Chamblee Unmasked: DeKalb Lifts School Mask Mandate

Two students passionately fight over the controversial issue of masks in school.

Photo courtesy of Emmy Williams

Two students passionately fight over the controversial issue of masks in school.

Toby Russell and Keegan Brooks

Since March 2, face masks have no longer been required in schools in the DeKalb County School District.
“Based on available information at this time, the DeKalb County School District (DCSD) will be lifting the mandatory mask requirement for all staff and students indoors and on buses. Effective March 2nd, mask-wearing will be strongly encouraged for all staff, students, and visitors,” wrote DCSD superintendent Cheryl Watson-Harris.
Other metro Atlanta school districts, such as Gwinnett County Public Schools and Cobb County Public Schools, have already implemented optional mask-wearing policies, with Atlanta Public Schools also lifting its mandatory mask requirement on March 2.
This change comes after the CDC updated its guidelines regarding various different community COVID-19 levels. The organization only recommends that communities with high levels of COVID-19 have an indoor mask mandate in schools and other indoor community settings. DeKalb is a low-risk county, meaning that the CDC does not recommend more than testing and up-to-date vaccination for the average member of the public.

Student Opinions

Some students support the CDC-backed decision by the county, trusting the agency to make the right decision.
“I know CDC changed their guidelines […] so I feel more comfortable because of that,” said Spencer Yelk Woodruff (‘24).
The dip in cases has also aroused approval among some in the student population.
“I think it’s fine [since] the numbers are going down […] but you never know some person could have it but at this point it’s pretty low-risk,” said Quirk.

Mask mandate signs used to dot the school in many places. Now, they are no more. (Photo courtesy of Keegan Brooks)

Others are simply just happy to be done with the mandate.
“It’s about time [to] go on without masks at school,” said David Welsh (‘23).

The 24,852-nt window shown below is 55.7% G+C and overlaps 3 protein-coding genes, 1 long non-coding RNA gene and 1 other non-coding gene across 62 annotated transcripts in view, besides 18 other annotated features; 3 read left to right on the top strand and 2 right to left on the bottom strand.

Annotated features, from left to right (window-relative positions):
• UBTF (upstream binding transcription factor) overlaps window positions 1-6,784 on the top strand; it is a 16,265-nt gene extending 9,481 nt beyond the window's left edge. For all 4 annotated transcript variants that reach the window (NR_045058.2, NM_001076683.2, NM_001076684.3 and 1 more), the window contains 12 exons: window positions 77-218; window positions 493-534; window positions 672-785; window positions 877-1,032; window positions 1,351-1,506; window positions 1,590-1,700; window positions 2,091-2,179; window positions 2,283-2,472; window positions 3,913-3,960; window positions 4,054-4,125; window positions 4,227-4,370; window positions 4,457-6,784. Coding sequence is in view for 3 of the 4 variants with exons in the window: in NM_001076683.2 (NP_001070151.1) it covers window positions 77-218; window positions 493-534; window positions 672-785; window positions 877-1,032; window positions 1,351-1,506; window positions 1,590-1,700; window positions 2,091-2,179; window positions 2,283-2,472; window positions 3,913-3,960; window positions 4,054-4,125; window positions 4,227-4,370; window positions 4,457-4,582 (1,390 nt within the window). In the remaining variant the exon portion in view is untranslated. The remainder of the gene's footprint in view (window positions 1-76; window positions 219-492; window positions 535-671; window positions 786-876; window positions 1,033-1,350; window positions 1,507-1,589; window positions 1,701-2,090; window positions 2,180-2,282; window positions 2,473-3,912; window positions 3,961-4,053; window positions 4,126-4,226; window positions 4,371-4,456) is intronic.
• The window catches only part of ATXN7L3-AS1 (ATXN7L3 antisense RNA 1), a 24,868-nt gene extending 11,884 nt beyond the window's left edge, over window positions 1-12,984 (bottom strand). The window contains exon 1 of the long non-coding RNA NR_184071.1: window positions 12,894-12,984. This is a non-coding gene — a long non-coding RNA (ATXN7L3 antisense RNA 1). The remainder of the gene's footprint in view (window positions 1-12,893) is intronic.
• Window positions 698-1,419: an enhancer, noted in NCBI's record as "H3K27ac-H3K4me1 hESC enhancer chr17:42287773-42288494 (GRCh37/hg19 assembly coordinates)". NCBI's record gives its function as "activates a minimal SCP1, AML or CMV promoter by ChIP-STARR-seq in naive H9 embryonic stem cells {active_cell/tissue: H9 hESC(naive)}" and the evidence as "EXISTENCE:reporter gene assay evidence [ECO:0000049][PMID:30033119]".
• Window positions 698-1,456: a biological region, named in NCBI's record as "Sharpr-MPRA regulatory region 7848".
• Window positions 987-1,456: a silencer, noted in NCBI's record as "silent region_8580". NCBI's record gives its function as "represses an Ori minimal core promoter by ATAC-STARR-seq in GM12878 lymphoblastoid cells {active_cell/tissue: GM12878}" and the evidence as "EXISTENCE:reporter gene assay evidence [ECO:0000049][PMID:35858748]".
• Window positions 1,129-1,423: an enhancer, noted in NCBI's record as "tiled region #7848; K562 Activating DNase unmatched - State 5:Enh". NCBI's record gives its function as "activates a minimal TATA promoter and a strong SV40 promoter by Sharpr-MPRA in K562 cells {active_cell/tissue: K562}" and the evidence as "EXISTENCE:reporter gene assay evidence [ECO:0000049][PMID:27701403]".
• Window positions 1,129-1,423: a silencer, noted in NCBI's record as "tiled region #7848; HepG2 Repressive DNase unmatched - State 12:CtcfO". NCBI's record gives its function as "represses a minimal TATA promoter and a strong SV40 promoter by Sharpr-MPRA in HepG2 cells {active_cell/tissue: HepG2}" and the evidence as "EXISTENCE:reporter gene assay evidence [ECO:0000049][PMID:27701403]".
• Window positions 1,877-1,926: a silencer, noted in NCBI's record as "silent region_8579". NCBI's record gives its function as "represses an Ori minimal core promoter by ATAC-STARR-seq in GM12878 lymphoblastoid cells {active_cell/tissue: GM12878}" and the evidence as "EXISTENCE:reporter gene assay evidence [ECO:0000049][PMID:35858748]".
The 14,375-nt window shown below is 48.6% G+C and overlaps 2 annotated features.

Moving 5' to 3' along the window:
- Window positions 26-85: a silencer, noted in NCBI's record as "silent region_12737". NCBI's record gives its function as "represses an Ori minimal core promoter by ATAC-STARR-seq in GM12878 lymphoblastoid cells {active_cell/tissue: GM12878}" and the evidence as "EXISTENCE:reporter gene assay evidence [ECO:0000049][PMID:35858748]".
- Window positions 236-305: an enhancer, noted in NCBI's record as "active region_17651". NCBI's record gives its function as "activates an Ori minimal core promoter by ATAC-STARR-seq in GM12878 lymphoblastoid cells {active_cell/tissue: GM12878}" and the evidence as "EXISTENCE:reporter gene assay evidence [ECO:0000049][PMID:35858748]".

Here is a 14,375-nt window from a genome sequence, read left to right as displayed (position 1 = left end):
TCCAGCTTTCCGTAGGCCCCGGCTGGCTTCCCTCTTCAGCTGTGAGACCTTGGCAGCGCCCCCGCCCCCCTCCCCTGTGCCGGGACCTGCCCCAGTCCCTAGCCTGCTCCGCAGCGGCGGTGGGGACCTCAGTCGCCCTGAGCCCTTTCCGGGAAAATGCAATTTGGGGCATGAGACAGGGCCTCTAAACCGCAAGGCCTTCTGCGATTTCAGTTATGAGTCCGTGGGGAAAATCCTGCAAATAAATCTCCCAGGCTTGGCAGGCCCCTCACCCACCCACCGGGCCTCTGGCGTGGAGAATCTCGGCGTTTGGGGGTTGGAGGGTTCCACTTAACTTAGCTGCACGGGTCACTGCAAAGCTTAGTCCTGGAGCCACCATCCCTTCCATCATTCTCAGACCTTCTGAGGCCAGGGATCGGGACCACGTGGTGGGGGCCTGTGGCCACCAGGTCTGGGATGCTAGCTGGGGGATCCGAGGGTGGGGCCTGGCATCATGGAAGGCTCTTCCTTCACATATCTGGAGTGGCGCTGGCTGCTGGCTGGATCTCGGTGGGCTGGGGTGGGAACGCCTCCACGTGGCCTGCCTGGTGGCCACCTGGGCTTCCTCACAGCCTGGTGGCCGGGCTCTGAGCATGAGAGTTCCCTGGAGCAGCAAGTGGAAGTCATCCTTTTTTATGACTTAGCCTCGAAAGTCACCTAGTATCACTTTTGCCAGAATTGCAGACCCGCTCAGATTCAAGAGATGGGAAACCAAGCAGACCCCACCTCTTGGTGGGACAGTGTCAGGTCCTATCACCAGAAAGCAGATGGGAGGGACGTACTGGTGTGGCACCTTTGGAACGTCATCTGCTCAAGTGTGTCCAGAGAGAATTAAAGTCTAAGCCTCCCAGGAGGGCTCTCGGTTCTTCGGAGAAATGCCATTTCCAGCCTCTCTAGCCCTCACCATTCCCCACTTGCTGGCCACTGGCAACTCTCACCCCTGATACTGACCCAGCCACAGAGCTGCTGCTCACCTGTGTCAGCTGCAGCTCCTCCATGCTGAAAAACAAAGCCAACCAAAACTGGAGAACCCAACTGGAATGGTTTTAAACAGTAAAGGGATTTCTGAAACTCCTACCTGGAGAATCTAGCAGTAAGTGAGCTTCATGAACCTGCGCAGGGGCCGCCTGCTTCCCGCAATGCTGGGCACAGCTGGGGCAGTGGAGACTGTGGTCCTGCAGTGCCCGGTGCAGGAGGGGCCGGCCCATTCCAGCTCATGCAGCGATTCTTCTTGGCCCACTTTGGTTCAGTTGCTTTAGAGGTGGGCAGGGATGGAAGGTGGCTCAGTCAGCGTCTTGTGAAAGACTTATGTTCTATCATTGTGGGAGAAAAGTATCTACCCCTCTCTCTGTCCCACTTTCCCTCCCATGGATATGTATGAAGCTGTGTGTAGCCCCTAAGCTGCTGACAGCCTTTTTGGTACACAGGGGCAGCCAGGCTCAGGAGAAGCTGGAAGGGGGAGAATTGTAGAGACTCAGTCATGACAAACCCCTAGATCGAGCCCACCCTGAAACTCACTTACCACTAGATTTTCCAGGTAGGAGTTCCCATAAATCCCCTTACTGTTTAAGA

Many believe that the move comes too soon.
“I think that this is […] not a good idea because the reason that there is low transmission right now is because of how good we’ve been doing about keeping these mask mandates. […] By lifting them now, I feel like we are putting ourselves in a bad position,” said Francesca Mariano (‘22).
Masks have also helped with flu and cold cases, encouraging some to continue wearing them.
“I think it’s a little too early. It also helps with flu and cold. I haven’t had a cold since COVID started, and it’s really nice,” said Evelyn Ross (‘23).
Despite the district’s decision, a solid majority of students plan to continue wearing masks. Many worry for immunocompromised family members.
“I personally am probably going to wear one because I have two grandparents at home, […] wearing a mask is a good idea in general for a lot of viruses,” said freshman Garrett Moore (‘25).
Other students plan to wear face masks only in specific scenarios.
“I’m happy that the mandate has been lifted because it still allows people to wear masks,” said senior Benjamin Swahn (‘22). “I’m still going to wear a mask in certain periods and changing hallways. But if I have a class of only 10 people I’m probably not going to, especially in the weight room.”
Some will simply carry on with how the majority acts.
“I’ll probably see how many people are taking off their mask or how many people aren’t,” said Julian Quirk (‘25).
Ultimately, students looking to make the best choice for their own and others’ safety will have to wait and see how the lifting of the mask mandate affects COVID numbers going forward.
“I don’t know how to feel about it,” said Sally Li (’23). “I feel like there are certain situations where you can lift it, but I feel like kids at our school, they don’t know when that time is.”